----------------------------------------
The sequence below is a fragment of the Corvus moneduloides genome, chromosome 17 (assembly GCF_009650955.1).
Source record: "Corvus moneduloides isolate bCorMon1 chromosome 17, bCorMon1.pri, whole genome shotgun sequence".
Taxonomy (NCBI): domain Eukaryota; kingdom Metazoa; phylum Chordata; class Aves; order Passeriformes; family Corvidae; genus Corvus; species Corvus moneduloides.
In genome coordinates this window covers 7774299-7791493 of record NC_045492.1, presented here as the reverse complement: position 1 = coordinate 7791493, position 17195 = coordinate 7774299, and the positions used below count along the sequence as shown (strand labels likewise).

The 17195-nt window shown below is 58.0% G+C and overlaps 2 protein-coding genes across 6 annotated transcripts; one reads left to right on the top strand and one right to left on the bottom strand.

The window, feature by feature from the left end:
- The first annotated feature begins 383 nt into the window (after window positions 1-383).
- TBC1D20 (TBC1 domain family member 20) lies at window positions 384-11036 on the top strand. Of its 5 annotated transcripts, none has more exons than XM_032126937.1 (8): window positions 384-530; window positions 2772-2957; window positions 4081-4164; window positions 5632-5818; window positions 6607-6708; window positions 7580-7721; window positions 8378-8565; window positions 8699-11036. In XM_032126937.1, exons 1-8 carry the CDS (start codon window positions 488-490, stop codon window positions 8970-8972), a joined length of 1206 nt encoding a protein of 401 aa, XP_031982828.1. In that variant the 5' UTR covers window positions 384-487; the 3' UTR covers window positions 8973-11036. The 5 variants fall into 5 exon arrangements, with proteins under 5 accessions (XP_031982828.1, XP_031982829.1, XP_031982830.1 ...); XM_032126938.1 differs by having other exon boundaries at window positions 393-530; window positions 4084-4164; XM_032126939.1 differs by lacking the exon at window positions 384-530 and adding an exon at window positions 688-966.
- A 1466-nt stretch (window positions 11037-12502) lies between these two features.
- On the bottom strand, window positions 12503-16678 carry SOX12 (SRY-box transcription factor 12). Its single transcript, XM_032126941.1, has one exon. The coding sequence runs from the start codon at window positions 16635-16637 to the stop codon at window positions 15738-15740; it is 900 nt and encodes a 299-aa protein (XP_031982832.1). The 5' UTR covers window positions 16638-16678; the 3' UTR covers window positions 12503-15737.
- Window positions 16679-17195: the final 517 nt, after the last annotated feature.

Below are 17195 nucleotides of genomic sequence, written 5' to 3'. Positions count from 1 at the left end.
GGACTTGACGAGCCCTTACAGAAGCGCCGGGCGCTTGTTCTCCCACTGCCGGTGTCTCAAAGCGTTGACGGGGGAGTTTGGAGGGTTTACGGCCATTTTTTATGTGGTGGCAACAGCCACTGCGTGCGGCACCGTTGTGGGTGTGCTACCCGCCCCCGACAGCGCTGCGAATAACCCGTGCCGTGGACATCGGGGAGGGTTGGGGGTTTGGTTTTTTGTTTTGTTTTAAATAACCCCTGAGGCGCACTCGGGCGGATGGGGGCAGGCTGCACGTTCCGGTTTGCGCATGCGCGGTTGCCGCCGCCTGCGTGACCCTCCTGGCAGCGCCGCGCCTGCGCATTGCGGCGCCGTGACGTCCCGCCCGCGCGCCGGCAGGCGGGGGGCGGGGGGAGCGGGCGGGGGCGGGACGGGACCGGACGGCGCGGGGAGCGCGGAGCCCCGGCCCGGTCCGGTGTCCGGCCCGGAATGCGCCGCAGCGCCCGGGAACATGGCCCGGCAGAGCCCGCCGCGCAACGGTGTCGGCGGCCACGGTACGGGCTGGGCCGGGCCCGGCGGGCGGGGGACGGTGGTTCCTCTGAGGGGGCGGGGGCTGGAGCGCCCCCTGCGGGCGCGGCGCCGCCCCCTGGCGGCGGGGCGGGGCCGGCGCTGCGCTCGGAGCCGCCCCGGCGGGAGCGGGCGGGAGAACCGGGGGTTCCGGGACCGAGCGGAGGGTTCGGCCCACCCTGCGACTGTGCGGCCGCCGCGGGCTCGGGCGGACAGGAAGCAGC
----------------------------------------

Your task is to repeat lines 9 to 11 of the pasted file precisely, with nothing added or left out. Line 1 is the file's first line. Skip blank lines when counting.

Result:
- A 1466-nt stretch (window positions 11037-12502) lies between these two features.
- On the bottom strand, window positions 12503-16678 carry SOX12 (SRY-box transcription factor 12). Its single transcript, XM_032126941.1, has one exon. The coding sequence runs from the start codon at window positions 16635-16637 to the stop codon at window positions 15738-15740; it is 900 nt and encodes a 299-aa protein (XP_031982832.1). The 5' UTR covers window positions 16638-16678; the 3' UTR covers window positions 12503-15737.
- Window positions 16679-17195: the final 517 nt, after the last annotated feature.